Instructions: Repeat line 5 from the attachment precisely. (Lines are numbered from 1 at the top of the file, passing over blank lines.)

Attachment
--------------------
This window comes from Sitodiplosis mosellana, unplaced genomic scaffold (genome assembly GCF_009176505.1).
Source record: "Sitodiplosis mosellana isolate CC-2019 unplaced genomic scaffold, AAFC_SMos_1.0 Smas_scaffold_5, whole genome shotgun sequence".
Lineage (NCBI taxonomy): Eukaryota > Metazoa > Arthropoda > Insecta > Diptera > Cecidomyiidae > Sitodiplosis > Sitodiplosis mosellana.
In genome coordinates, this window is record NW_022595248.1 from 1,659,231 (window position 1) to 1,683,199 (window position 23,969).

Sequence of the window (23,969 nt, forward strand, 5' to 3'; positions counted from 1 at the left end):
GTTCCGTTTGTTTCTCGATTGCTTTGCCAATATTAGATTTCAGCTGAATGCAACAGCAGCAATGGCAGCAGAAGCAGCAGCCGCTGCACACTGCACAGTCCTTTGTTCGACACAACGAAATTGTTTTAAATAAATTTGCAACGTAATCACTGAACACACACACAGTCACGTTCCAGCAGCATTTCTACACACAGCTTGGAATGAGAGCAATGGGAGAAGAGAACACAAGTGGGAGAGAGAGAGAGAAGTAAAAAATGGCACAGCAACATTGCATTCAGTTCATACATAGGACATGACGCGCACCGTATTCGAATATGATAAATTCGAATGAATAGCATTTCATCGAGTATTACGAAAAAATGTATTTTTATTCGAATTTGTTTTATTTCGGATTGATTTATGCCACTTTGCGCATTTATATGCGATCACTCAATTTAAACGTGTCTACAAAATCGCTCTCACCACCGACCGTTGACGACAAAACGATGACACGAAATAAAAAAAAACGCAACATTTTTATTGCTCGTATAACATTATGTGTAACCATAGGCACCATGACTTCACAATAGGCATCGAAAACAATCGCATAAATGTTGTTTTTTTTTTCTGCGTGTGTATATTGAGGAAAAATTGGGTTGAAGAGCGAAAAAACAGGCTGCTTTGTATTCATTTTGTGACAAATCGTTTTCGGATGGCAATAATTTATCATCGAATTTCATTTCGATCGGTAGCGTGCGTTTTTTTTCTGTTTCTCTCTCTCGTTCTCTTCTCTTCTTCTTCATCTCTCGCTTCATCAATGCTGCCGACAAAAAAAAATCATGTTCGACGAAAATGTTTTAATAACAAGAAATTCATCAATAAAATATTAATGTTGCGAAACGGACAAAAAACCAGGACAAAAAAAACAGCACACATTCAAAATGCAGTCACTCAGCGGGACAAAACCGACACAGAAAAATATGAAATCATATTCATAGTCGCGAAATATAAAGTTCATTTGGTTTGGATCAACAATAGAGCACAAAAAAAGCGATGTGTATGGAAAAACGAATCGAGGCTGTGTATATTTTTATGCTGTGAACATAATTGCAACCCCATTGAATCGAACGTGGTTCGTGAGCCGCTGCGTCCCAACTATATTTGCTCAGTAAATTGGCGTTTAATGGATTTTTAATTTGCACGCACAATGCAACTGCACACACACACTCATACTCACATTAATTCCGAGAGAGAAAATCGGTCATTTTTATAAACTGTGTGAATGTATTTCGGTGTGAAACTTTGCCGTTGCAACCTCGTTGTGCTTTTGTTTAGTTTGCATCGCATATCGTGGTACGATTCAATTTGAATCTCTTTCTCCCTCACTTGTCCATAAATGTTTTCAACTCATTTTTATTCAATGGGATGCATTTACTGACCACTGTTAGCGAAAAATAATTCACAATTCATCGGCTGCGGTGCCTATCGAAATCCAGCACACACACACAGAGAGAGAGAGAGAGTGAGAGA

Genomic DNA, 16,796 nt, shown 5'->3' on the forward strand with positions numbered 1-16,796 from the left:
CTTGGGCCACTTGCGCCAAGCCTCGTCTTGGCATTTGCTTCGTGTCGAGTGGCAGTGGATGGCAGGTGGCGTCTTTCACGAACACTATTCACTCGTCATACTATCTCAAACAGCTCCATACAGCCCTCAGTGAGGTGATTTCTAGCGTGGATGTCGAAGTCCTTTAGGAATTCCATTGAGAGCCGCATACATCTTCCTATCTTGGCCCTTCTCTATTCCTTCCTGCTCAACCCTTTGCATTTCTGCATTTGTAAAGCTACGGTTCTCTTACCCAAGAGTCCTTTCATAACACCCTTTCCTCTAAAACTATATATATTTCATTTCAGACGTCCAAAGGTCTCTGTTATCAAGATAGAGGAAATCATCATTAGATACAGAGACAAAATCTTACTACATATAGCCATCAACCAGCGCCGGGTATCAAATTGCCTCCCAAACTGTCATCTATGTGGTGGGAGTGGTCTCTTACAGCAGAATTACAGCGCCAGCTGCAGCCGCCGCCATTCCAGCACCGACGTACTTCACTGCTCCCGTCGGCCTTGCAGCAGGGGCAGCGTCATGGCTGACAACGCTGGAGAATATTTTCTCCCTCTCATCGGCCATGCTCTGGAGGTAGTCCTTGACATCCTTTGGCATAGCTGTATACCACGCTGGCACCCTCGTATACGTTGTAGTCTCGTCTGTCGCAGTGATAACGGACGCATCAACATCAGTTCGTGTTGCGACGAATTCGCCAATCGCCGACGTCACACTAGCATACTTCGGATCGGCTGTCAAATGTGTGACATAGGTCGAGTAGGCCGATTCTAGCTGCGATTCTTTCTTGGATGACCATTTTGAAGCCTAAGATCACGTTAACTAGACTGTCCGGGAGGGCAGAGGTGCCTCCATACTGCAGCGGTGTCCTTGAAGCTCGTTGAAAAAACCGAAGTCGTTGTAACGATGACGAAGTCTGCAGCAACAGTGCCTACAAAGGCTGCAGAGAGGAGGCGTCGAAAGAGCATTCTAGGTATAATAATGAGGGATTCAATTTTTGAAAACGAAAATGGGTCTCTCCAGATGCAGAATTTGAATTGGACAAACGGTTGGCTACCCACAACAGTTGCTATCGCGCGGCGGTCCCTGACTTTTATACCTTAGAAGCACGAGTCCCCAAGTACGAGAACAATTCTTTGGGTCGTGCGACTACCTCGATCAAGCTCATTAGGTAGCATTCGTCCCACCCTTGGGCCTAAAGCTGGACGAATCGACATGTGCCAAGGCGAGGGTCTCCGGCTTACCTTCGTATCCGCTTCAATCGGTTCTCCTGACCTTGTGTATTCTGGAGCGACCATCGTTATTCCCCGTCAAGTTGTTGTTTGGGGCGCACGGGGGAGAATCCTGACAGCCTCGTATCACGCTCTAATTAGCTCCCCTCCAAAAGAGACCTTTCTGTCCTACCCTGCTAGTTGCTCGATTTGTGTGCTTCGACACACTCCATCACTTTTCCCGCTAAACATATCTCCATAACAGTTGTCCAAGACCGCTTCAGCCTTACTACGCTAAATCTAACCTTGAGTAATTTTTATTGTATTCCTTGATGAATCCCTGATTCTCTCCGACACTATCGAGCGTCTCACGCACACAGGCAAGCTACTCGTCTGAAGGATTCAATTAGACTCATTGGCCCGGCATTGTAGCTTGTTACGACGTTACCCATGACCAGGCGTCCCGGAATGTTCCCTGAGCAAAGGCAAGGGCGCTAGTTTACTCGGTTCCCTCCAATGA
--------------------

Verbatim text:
Sequence of the window (23,969 nt, forward strand, 5' to 3'; positions counted from 1 at the left end):